Angilbert (fl. ca. 840/50), On the Battle Which was Fought at Fontenoy

The Law of Christians is broken,
Blood by the hands of hell profusely shed like rain,
And the throat of Cerberus bellows songs of joy.

Angelbertus, Versus de Bella que fuit acta Fontaneto

Fracta est lex christianorum
Sanguinis proluvio, unde manus inferorum,
gaudet gula Cerberi.

Tuesday, February 22, 2011

The Plunder of Nature: Outside and Inside the Household

THE CONCEPT OF NATURE HAS BEEN DESPOILED by the barbarians of thought who styled themselves the enlightened ones. They have destroyed the outside structures, much like they burned churches and shattered their stained glass windows. They pillaged the interior, melted down the holy vessels, and spent what was valuable. What they left after their intellectual vandalism was a concept of nature in shambles. Ruins of nature, built by an unknown and unknowable architect who cared no longer for his structure. Ruins of nature, without the hearth of a spiritual soul or the smell of incense. Ruins of nature which no longer served a purpose, and end, for the altars of the natural temple of the Holy Spirit had been rent in twain. The human "nature" these men left to the world, was not the human "nature" that the men before them had known. These--we may count Hume, and Kant, and Comte, and Austin, and Bentham among them--left about as much of nature standing as the French Revolution left of the great monastery of Cluny, or the Revolutionists' children in the Old World left of the Coventry Cathedral in England or their children in the New World left of Urakami Cathedral in Nagasaki, Japan. After these dismantlers, these inconoclasts of nature got done, what was missing? In a word, the theonomic principle of nature.

Urakami Cathedral after the Atom Bomb

But one may also identify what they left and what they substituted:
  • They of deistic (Tindal) or pantheistic (Spinoza) persuasions severed nature from God, and saw nature as a "separate jurisdiction from divine authority and governance," no longer tied to any theistic account.

  • Secular theories of progress and of morality, mainly utilitarian (Beccaria, Mill, Bentham), without regard to God or revelation were promoted.

  • A reductive, materialistic and mechanical and non-teleological view of nature (Bacon), one that could be studied, and in fact could only legitimately be studied, by empirical methods alone (Locke).

  • A rejection of any metaphysical thought, in both speculative and moral thinking, including any suggestion that God might be known through nature (analogia entis) or that any objective morality could be known through nature (analogia boni).
The problem of nature-in-shambles that confronted de Lubac cannot be placed entirely at the feet of secularist thought, though without doubt, especially if the intention of removing the theonomic in nature is considered, the lion's share belongs there. The problem, at least in Long's view, contains an ecclesiastical component. He sees the problem as a being the "convergent implication of [both] secular and Molinist thought." Long, 43.

The reference, of course, is to the Spanish Renaissance Jesuit theologian Luis de Molina (1535-1600). Long blames Molina for the current trend among Catholic theologians to "view free human action as standing outside divine governance and causality," an idea which, of course, is "incompatible with the understanding of nature as a theonomic principle." Long, 37. This is hardly what Molina--a commentator of St. Thomas Aquinas, part of the religious corps of of St. Ignatius, and loyal Catholic--would have intended. So how, in Long's view, did this come about?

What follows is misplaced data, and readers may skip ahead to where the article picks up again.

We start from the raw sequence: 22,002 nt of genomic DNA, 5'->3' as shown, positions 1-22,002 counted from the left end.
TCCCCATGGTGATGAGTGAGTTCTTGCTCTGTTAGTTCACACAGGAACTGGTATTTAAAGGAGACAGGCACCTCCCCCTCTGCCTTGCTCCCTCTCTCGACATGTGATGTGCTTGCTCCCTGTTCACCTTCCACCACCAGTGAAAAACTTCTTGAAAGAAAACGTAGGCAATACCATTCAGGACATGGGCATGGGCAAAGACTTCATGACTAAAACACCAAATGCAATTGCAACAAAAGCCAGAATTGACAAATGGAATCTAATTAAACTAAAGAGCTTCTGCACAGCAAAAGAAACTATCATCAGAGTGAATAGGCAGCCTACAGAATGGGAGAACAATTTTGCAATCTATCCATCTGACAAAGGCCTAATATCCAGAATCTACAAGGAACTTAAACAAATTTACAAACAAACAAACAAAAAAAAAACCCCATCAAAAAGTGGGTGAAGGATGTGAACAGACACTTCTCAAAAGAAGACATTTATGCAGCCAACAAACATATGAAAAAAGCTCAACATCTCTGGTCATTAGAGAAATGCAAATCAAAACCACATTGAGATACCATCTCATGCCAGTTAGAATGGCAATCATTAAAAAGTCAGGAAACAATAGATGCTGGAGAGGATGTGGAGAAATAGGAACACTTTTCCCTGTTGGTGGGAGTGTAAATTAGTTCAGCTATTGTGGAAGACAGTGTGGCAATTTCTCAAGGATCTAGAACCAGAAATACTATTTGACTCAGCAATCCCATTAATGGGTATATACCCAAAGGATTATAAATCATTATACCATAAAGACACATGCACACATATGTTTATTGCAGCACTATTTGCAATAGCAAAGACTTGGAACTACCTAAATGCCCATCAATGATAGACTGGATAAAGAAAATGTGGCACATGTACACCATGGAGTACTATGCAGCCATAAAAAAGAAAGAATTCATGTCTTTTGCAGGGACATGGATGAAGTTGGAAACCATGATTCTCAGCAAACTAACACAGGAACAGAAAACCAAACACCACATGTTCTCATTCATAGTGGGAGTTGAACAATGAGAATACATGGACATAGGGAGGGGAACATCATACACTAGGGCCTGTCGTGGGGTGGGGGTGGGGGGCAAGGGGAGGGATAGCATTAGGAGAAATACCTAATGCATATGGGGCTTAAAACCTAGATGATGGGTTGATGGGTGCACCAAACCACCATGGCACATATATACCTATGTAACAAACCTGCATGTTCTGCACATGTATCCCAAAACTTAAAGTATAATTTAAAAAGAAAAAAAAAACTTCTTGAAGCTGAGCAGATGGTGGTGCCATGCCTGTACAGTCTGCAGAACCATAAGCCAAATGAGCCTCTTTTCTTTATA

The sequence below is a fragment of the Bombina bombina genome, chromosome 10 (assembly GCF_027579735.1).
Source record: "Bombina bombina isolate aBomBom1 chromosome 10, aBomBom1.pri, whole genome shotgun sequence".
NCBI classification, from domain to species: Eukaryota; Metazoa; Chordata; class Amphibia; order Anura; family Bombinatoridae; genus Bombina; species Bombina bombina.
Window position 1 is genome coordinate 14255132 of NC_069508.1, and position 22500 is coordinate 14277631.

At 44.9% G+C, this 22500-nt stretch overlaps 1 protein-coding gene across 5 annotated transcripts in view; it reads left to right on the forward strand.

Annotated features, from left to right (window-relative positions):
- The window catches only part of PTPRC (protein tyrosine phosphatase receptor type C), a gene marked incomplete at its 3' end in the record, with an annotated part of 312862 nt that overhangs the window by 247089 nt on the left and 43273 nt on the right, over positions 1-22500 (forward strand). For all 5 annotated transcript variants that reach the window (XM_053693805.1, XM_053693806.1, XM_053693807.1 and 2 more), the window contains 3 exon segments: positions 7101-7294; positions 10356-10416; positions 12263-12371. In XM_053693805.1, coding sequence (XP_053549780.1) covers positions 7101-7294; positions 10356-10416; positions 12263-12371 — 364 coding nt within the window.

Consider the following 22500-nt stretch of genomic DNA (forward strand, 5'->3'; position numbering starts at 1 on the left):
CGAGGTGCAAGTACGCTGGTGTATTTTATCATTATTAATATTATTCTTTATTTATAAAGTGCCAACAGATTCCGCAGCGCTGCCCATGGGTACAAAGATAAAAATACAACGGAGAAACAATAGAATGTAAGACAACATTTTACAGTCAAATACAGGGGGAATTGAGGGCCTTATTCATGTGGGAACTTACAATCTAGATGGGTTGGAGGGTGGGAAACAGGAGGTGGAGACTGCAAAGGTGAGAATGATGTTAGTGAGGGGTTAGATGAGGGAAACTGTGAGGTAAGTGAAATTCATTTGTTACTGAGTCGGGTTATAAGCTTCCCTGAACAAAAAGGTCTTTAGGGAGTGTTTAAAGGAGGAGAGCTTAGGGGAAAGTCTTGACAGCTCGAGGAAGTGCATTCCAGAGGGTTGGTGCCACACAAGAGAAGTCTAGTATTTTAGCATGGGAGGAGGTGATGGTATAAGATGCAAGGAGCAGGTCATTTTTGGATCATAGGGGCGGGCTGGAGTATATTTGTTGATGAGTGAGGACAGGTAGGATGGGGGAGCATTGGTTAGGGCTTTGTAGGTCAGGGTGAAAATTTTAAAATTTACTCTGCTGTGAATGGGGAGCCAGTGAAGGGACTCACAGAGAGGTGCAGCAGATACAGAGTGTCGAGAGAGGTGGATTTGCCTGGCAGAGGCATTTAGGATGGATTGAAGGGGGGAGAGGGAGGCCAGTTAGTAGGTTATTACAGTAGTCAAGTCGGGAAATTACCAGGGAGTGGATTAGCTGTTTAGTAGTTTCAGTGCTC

Luis de Molina

At heart, the problem stems from Molina's emphasis on human liberty,* and his particular effort at reconciling this broad libertarian view of human liberty, on the one hand, with the concepts of God's providence, foreknowledge, predestination, and grace, on the other.

Now, the problem of reconciling human freedom, on the one hand,and God's providence and foreknowledge and the efficaciousness of grace, on the other, is, to put it mildly, knotty. And to outline both the Thomist view and the Molinist view on the matter and contrast them would, to do the matter justice, take a book in itself. This is hardly a matter to be handled in a blog posting.

But we shall try, beginning with our next post.

*In Molina's Concordia liberi arbitrii cum gratiae donis, divina praescientia, providentia, praedestinatione et reprobatione. The controversy caused by the publication of this work resulted in Pope Clement VIII institute a special board of inquiry called the Congregatio de Auxilia, which met at least 181 times. The commission eventually drew up a list of propositions and in 1607 prepared a bull to condemn 42 propositions of the work. However, the bull was never published, as the Pope at that time, Paul V, decided to postpone the condemnation, and, in fact allowed the opinions of Molinism and Thomism to be held. In any event, despite surviving condemnation, the Jesuit order got the picture of the general disfavor toward Molinism and the General of the Jesuits at the time Acquaviva decreed in 1613 that the Jesuits should teach the Congruism of the Jesuit Francisco Suarez and refrain from teaching Molinist theories. In the late 1800s, the theories of Molina enjoyed revival. See generally Hastings, Selbie, Gray, eds., Encyclopaedia of Religion and Ethics, Vol. 8 (s.v. "Molinism")

1 comment:

  1. This is an excellent post! Please continue, because this post starts the unveiling on how the Natural Law got discombobulated from the Doric Greek/Ciceronian meaning! Yes, on how "human liberty" as taught by the one side of the Jesuits mangled or was a fellow traveller to the materialist/atomist Enlightenment. I look forward to an in-depth study here! Thank you for this analysis. I will certainly use what I learned in this post in my book!!! Thank you.